Why do the big names in atheism freeze up when debating William Lane Craig?

I recently watched William Lane Craig's debates with Christopher Hitchens and Sam Harris and in both debates, it was easy to walk away with the feeling that Craig won. Hitchens just kept saying "I haven't heard any convincing evidence..." Without refuting Craig's arguments. Sam Harris did something similar - instead of addressing Craig's arguments, he ignored them for the entire debate. Also, Lawrence Krauss, when debating Craig about A Universe from Nothing, missed an opportunity to counter Craig's (correct) assertion that the primordial soup of the universe is not nothing.

Now, I've heard refutations for Craig's arguments but neither Hitchens, Harris, nor Krauss used them and so it could seem as though they lost their debates with him. Craig even invited Hitchens to become a Christian while onstage, and was justified in asking - given their performances in the debate. Any ideas why they froze up in their debates against him?

I also noticed that Craig got first word in those debates, in which he was able to define the terms used in the debate, giving him an edge.

Finally, why doesn't Dawkins debate Craig?

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Have you not watched craig debate? He is mainly a one trick pony who always insists on talking first so he can set the tone of the debate. He makes half a dozen to a dozen points which  he says the otherside  needs to address but which they can not answer more than a few due to the time limits ( and if they do attempt to answer he's points they have no time to make any of their own) then he crows  about how they may have answered points 1 , 4 and 7 but they cannot answer 2,3,5, and 6 and then goes on to list another half dozen points to do the same thing all over again. So by the end of the debate hes opponent has spent most of hes time trying to counter a portion of craigs points and had no real time to raise any points of hes own.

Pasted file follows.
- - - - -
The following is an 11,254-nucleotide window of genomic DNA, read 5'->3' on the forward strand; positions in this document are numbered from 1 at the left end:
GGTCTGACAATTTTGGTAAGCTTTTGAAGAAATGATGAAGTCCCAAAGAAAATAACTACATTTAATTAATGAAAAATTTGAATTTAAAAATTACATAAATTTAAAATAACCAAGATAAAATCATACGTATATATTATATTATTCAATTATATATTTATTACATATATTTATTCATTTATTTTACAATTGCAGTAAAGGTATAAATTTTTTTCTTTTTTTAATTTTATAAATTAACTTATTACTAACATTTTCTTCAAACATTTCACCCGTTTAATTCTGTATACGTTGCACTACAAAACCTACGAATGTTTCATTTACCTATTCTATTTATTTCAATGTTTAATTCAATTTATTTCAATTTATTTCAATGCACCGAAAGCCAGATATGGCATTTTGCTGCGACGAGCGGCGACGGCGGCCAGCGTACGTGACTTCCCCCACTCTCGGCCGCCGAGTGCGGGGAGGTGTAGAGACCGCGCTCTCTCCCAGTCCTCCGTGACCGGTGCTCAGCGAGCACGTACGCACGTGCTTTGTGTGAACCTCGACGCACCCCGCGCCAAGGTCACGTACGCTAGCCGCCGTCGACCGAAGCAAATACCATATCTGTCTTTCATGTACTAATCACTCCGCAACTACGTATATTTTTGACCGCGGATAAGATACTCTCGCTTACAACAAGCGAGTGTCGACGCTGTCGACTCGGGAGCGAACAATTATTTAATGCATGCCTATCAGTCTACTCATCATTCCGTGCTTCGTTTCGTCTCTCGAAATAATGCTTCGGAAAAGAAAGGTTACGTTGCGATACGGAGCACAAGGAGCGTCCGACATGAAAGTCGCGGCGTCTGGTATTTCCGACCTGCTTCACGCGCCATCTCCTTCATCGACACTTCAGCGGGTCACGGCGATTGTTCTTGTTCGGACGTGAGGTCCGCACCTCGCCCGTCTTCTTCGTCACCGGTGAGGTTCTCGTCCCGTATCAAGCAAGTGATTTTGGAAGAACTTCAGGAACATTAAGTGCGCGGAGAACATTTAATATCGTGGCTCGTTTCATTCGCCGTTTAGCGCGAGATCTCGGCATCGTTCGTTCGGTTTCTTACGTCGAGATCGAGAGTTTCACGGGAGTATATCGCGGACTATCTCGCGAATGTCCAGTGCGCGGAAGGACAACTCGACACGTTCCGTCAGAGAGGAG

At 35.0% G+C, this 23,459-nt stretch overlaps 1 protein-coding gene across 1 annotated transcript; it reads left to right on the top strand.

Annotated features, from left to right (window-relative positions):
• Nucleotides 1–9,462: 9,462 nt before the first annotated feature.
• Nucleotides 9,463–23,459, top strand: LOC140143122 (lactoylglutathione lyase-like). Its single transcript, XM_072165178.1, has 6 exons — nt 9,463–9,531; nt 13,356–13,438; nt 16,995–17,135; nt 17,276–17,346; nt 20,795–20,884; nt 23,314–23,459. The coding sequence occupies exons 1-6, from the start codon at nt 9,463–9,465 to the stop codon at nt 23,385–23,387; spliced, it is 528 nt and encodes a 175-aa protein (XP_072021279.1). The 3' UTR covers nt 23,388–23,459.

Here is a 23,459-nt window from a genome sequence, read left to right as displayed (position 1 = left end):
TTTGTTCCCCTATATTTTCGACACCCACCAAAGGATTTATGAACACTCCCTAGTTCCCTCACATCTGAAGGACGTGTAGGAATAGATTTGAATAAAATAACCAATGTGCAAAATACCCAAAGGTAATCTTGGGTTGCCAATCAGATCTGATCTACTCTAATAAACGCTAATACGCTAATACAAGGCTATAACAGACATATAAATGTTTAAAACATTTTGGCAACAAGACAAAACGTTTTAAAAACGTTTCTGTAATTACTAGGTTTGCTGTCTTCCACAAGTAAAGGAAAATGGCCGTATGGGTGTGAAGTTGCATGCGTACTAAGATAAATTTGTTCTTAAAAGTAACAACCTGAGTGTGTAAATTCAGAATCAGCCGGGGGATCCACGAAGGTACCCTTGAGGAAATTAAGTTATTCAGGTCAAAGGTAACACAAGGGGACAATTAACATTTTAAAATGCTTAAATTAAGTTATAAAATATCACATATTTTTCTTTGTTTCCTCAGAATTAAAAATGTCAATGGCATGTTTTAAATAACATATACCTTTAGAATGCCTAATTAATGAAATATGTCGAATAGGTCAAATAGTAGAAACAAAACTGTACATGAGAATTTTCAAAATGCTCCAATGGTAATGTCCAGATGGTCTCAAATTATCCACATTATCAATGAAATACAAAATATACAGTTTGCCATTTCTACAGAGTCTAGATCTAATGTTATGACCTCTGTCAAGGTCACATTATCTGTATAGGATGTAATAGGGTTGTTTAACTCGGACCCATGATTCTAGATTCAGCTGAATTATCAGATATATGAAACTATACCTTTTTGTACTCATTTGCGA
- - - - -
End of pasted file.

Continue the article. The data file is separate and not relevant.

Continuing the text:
Harris actually did the only thing you can with this type of debater because if you play craigs game by  he's rules you have lost from the beginning.

I have also noticed in all his debates that when Craig starts off, I guess that's what he prefers, he love to set the debate on his own standards, and if his opposing challenger does not stick to his phony guideline structure throughout the entire debate, that's what he ends up falling back on. Quite pathetic and easily seen through in my opinion.

No better than a cat that knocks over something and callously walks around the same room and passed no outward appearance of guilt or shame. 

Nice link, Gallup's Mirror. 

As to this Craig's assertion that everyone is much happier in heaven anyway, why doesn't he give all his money to the poor, as his god clearly instructed him to in his bible.  That's not ambiguous, why isn't he doing it?   No need to stop there, how about donating all his viable organs to people in need of transplants and head off to his heaven where he is so clearly bound to be happier than a pig in shit.